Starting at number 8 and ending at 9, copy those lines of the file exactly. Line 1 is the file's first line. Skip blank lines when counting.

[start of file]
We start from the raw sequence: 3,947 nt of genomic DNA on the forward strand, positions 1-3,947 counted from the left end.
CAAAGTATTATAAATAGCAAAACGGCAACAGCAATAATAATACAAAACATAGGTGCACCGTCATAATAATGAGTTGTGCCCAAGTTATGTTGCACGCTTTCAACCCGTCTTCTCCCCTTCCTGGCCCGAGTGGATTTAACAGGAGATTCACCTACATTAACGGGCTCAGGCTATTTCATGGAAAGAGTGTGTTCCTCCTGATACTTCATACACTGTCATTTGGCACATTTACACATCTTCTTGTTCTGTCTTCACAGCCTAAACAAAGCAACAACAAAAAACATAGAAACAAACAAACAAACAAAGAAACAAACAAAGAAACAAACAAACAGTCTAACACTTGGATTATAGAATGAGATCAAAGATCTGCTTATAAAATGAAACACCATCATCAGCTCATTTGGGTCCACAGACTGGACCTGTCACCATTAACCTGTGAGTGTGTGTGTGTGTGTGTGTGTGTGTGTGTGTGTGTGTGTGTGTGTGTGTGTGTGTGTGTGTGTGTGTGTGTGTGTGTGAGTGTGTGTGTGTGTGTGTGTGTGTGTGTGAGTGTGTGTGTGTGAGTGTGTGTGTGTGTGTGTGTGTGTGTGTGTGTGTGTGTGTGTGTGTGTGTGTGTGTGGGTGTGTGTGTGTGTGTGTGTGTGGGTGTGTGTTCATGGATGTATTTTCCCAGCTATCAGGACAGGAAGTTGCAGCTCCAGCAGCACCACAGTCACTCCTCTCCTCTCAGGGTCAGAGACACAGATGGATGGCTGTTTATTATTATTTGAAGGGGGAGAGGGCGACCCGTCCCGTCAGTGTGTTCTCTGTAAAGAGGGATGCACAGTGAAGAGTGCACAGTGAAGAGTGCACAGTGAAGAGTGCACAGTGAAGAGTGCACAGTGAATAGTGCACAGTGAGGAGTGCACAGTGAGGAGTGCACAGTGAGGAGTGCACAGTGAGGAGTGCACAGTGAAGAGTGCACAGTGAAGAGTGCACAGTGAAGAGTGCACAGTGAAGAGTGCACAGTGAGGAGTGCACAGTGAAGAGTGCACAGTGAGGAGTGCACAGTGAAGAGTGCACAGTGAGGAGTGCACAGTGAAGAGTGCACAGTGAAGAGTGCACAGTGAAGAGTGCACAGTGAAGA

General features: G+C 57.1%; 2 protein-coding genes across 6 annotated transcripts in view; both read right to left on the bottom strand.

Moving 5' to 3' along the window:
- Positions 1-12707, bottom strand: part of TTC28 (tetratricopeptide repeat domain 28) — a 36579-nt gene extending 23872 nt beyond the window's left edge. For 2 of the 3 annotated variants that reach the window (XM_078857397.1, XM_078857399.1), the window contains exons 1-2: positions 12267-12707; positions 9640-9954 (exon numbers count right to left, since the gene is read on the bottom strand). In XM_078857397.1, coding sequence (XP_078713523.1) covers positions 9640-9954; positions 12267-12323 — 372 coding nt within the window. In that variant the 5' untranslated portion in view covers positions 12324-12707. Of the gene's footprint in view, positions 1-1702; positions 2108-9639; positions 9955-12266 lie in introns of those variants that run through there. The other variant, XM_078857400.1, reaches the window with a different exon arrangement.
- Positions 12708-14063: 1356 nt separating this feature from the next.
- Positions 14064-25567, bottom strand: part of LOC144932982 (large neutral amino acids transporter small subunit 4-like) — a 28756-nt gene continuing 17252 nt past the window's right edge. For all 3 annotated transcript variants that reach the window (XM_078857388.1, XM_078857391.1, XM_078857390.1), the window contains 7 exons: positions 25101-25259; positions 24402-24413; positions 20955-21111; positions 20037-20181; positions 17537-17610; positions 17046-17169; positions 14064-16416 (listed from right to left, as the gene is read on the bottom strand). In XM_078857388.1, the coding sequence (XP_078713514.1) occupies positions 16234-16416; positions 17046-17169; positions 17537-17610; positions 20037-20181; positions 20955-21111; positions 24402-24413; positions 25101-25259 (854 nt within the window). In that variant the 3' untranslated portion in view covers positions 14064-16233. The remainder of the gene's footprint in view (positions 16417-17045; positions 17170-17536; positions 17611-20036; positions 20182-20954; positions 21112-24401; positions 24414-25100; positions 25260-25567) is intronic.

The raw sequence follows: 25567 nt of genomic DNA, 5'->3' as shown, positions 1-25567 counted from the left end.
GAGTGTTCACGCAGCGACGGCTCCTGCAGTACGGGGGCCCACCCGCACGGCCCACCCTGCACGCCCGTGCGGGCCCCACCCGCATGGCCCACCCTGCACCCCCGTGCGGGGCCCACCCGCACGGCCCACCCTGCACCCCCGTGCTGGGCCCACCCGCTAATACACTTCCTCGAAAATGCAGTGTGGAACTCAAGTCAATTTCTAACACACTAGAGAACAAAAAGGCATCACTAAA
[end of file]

The raw sequence follows: 25567 nt of genomic DNA, 5'->3' as shown, positions 1-25567 counted from the left end.
GAGTGTTCACGCAGCGACGGCTCCTGCAGTACGGGGGCCCACCCGCACGGCCCACCCTGCACGCCCGTGCGGGCCCCACCCGCATGGCCCACCCTGCACCCCCGTGCGGGGCCCACCCGCACGGCCCACCCTGCACCCCCGTGCTGGGCCCACCCGCTAATACACTTCCTCGAAAATGCAGTGTGGAACTCAAGTCAATTTCTAACACACTAGAGAACAAAAAGGCATCACTAAA